6 results match your criteria Real Living with Multiple Sclerosis [Journal]

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Validity of the timed 25-foot walk as an ambulatory performance outcome measure for multiple sclerosis.

Mult Scler 2017 Apr 16;23(5):704-710. Epub 2017 Feb 16.

Multiple Sclerosis Outcome Assessments Consortium (MSOAC), Critical Path Institute, Tucson, AZ, USA.

The Multiple Sclerosis Outcome Assessments Consortium (MSOAC) includes representatives from advocacy organizations, Food and Drug Administration (FDA), European Medicines Agency (EMA), National Institute of Neurological Disorders and Stroke (NINDS), academic institutions, and industry partners along with persons living with multiple sclerosis (MS). One of the MSOAC goals is acceptance and qualification by regulators of performance outcomes that are highly reliable and valid, practical, cost-effective, and meaningful in MS. This article addresses the history, application, and psychometric properties of one such MSOAC metric of ambulation or walking namely, the timed 25-foot walk (T25FW). Read More

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http://dx.doi.org/10.1177/1352458517690823DOI Listing
http://www.ncbi.nlm.nih.gov/pmc/articles/PMC5405807PMC
April 2017
40 Reads

Identification and validation of clinically meaningful benchmarks in the 12-item Multiple Sclerosis Walking Scale.

Mult Scler 2017 Sep 7;23(10):1405-1414. Epub 2016 Dec 7.

Biogen, Cambridge, MA, USA.

Background: The 12-item Multiple Sclerosis Walking Scale (12-MSWS) is a validated questionnaire which assessed walking function; it has been widely adopted in multiple sclerosis (MS) clinical research.

Objective: Identify and validate clinically meaningful 12-MSWS benchmarks in MS.

Methods: Cross-sectional study of 159 MS patients permitted identification of clinically meaningful 12-MSWS benchmarks based on their relationship to real-life anchors. Read More

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http://dx.doi.org/10.1177/1352458516680749DOI Listing
http://www.ncbi.nlm.nih.gov/pmc/articles/PMC5411321PMC
September 2017
16 Reads

Distraction adds to the cognitive burden in multiple sclerosis.

Mult Scler 2017 01 11;23(1):106-113. Epub 2016 Jul 11.

Sunnybrook Health Sciences Centre, Department of Psychiatry, University of Toronto, Toronto, ON, Canada/University of Toronto, Toronto, ON, Canada.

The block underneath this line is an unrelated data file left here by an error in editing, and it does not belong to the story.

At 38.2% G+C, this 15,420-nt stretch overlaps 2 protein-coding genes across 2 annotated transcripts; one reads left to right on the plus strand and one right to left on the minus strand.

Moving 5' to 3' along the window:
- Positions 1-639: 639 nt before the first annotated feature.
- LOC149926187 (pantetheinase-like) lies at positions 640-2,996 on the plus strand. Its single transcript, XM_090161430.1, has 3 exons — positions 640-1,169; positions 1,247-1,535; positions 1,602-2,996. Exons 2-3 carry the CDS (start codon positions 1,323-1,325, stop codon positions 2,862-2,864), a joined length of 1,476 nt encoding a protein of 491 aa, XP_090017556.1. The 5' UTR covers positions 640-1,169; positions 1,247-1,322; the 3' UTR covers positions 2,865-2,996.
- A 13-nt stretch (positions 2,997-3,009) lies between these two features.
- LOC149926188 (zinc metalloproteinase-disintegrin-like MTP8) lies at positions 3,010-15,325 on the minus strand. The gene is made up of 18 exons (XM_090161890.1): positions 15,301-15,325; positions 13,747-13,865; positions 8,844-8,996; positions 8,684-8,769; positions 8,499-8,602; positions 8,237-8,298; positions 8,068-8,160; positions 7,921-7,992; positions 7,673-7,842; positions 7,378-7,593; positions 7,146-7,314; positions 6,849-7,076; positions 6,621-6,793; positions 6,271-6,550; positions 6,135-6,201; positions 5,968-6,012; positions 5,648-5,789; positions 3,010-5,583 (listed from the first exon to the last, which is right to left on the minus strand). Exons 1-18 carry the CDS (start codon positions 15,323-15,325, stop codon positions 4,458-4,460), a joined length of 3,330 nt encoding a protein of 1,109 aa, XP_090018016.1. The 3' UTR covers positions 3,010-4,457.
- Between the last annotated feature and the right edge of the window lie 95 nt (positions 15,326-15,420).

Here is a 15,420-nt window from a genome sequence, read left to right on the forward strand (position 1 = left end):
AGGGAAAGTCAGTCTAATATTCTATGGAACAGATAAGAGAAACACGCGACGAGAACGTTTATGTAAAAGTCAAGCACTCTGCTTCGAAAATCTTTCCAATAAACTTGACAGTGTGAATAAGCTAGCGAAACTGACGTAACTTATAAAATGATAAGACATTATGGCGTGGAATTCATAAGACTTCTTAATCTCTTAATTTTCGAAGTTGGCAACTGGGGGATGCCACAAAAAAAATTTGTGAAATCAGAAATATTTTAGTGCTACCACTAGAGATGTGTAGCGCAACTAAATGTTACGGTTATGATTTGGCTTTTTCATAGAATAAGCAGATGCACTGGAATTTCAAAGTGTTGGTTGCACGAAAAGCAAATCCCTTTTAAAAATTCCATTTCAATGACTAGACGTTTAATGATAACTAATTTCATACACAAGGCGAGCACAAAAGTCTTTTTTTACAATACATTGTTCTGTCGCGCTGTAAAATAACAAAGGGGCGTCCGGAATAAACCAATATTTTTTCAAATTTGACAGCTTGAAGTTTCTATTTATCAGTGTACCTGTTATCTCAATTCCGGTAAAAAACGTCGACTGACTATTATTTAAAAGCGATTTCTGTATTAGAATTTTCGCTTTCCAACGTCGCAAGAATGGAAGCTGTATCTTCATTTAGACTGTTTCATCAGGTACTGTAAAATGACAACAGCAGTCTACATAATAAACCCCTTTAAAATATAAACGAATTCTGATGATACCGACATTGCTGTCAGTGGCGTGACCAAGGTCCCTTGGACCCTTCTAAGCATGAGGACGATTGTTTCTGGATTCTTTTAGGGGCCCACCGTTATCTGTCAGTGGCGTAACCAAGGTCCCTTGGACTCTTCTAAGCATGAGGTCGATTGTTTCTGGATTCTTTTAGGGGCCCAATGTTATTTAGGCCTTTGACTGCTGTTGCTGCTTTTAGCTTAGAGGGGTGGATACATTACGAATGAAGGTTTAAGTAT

Background: Cognitive dysfunction in multiple sclerosis (MS) causes numerous limitations in activities of daily living.

Objectives: To develop an improved method of cognitive assessment in people with MS using novel real-world distracters.

Methods: A sample of 99 people with MS and 55 demographically matched healthy controls underwent testing with the Minimal Assessment of Cognitive Functioning in Multiple Sclerosis (MACFIMS) and a modified version of the computerized Symbol Digit Modalities Test (c-SDMT). Read More

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http://dx.doi.org/10.1177/1352458516641208DOI Listing
January 2017
27 Reads

Perceived and actual arm performance in multiple sclerosis: relationship with clinical tests according to hand dominance.

Mult Scler 2013 Sep 13;19(10):1341-8. Epub 2013 Feb 13.

BIOMED Biomedical Research Institute, Hasselt University, Diepenbeek, Belgium.

Background: The real-life relevance of frequently applied clinical arm tests is not well known in multiple sclerosis (MS).

Objective: This study aimed to determine the relation between real-life arm performance and clinical tests in MS.

Methods: Thirty wheelchair-bound MS patients and 30 healthy controls were included. Read More

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http://dx.doi.org/10.1177/1352458513475832DOI Listing
September 2013
14 Reads

Predicting habitual walking performance in multiple sclerosis: relevance of capacity and self-report measures.

Mult Scler 2010 May 5;16(5):618-26. Epub 2010 Mar 5.

REVAL Rehabilitation and Health Care Research Centre, PHL University College, Hasselt, Belgium.

The objective was to establish the extent to which physical functioning capacity and self-report measures are able to predict the habitual walking performance in ambulatory persons with multiple sclerosis. Fifty persons with multiple sclerosis (Expanded Disability Status Scale, EDSS, 1.5-6. Read More

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http://dx.doi.org/10.1177/1352458510361357DOI Listing
May 2010
10 Reads

Constraint-Induced Movement therapy can improve hemiparetic progressive multiple sclerosis. Preliminary findings.

Mult Scler 2008 Aug 23;14(7):992-4. Epub 2008 Jun 23.

Department of Physical Medicine and Rehabilitation, University of Alabama at Birmingham, Birmingham, Alabama 35249-7330, USA.

Objective: To evaluate whether Constraint-Induced Movement therapy (CI therapy) may benefit chronic upper extremity hemiparesis in progressive multiple sclerosis (MS).

Methods: Five patients with progressive MS, who had chronic upper extremity hemiparesis and evidence for learned non-use of the paretic limb in the life situation, underwent 30 hours of repetitive task training and shaping for the paretic limb over 2-10 consecutive weeks, along with physical restraint of the less-affected arm and a "transfer package" of behavioral techniques to reinforce treatment adherence.

Results: The patients showed significantly improved spontaneous, real-world limb use at post-treatment and 4 weeks post-treatment, along with improved fatigue ratings and maximal movement ability displayed in a laboratory motor test. Read More

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http://dx.doi.org/10.1177/1352458508090223DOI Listing
August 2008
5 Reads
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